Cash flow is critical for hiring new employees, purchasing new equipment and expanding the business when the opportunity is available. However, according to the 2015 American Express OPEN Small Business Growth Pulse, 36 percent of small business owners report cash flow is the top issue that keeps them up at night.

Cash flow can make or break a business. Expansion opportunities and the need to source new materials can come quickly and unexpectedly; without strong cash flow, a business might miss out.

Building a cash flow system from the ground up starts by following a management floorplan. The biggest challenge is not aligning the core principals, but rather keeping up with these recommendations over time. Setting up a strong system will benefit the business in the long and short term.

Prioritize Cash
Cash flow issues can sneak up on a company, but in many cases they stem from ongoing problems. An easy and quick way to identify potential problems before they arise is by keeping a close eye on balance sheets and income statements, and building a comprehensive annual cash flow projection. Most likely, the business already collects this information as a statement of cash flow that can compare the cash generated and used in the business over the course of a specific time period. Become familiar with this system.

These statements make it easy to see the movement of the company’s cash. Understanding the trajectory of the firm’s finances, including when dips and rises are likely to occur, allows the company to plan ahead for when it may need to seek credit. Lines of credit act as temporary braces that help support the business in a tough time.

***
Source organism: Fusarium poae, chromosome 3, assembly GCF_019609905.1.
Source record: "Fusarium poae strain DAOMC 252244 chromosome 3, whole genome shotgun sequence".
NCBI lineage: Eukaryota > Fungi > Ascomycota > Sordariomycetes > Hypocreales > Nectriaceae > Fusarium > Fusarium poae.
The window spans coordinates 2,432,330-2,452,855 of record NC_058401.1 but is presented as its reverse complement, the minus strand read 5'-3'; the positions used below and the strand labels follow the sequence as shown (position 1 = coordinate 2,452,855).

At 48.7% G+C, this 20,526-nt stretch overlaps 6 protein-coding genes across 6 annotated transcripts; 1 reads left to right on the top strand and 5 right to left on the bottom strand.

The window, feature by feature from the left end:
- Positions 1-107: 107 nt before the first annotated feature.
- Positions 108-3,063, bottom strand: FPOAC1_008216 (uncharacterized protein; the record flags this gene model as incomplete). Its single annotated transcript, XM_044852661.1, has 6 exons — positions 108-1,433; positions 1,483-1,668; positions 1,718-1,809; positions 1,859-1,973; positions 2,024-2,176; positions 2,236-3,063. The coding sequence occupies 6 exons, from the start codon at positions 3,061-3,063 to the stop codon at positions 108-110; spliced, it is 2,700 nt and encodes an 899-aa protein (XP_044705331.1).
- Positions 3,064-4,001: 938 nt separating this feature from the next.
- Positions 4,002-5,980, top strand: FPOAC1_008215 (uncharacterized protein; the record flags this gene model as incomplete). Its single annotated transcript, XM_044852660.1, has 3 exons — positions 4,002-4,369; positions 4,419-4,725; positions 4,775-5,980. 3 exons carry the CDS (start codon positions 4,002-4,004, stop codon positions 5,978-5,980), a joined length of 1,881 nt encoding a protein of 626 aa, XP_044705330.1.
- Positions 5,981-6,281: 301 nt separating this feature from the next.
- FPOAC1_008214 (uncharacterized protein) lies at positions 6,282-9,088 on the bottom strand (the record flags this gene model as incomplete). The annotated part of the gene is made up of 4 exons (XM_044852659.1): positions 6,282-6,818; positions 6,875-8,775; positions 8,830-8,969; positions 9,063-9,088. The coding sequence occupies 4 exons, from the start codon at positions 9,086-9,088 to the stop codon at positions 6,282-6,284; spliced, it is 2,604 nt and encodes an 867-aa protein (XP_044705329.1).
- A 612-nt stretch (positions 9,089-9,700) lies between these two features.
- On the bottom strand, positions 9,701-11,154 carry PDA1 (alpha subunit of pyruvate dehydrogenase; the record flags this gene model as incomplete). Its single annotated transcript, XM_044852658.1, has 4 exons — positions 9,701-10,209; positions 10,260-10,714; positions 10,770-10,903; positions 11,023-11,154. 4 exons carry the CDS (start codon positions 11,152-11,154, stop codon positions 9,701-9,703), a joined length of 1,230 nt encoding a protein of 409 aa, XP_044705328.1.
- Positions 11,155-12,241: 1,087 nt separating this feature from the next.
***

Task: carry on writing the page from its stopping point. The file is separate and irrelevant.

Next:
Evaluate Different Payment Options

Moving beyond checks and ACH payments is worth exploring as a way to extend existing cash flow (e.g., using a line of credit for the majority of business expenses). Using less traditional sources of cash flow helps increase the nimbleness of the business and keeps it ready for growth.

By using a credit card, the firm can pay its vendors and suppliers in their time frame while delaying payment on the company’s end. In addition to offering rewards programs that allow for re-investment into the business, cards typically offer fraud protection, security and extended warranty on purchases—all helpful benefits for a growing business.

Minimize Expenses
Monthly expenses add up over time, and even the smallest reduction in spending can help. To simplify the process, try to identify and analyze recurring costs. For instance, evaluate the current internal team to see if there are ways to handle peak seasons without buying additional tools or equipment. Be sure to analyze employee expenses as well to identify potential costs that may be hindering positive cash flow and growth plans.

Personalize Collections
It is easy to send out payment terms in the beginning of a business relationship and forget about them later on. Whenever a new client comes on board, the first step in preventing nonpayment is to understand customers’ billing preferences and processes. By understanding and streamlining the invoicing process, the firm will receive the funds quicker.

Plan for the Best, Prepare for The Worst
Even with the best preparations in place, cash flow managers will find themselves in a tight spot once in a while. Keep a keen eye on cash reserve levels, understand the spending limit on the firm’s credit card and learn about available lines of credit. Annual cash flow projections help reveal when to grow and when to expect to be in the red.

With cash flow in check, the company will be able to take advantage of new business opportunities in real time. Transforming good practices like these into habits will position a business to grow and profit.


Randy Lebolo is founder of Lebolo Construction Management, Boynton Beach, Fla. For more information, visit lebolo.com or americanexpress.com/us/small-business/openforum/explore/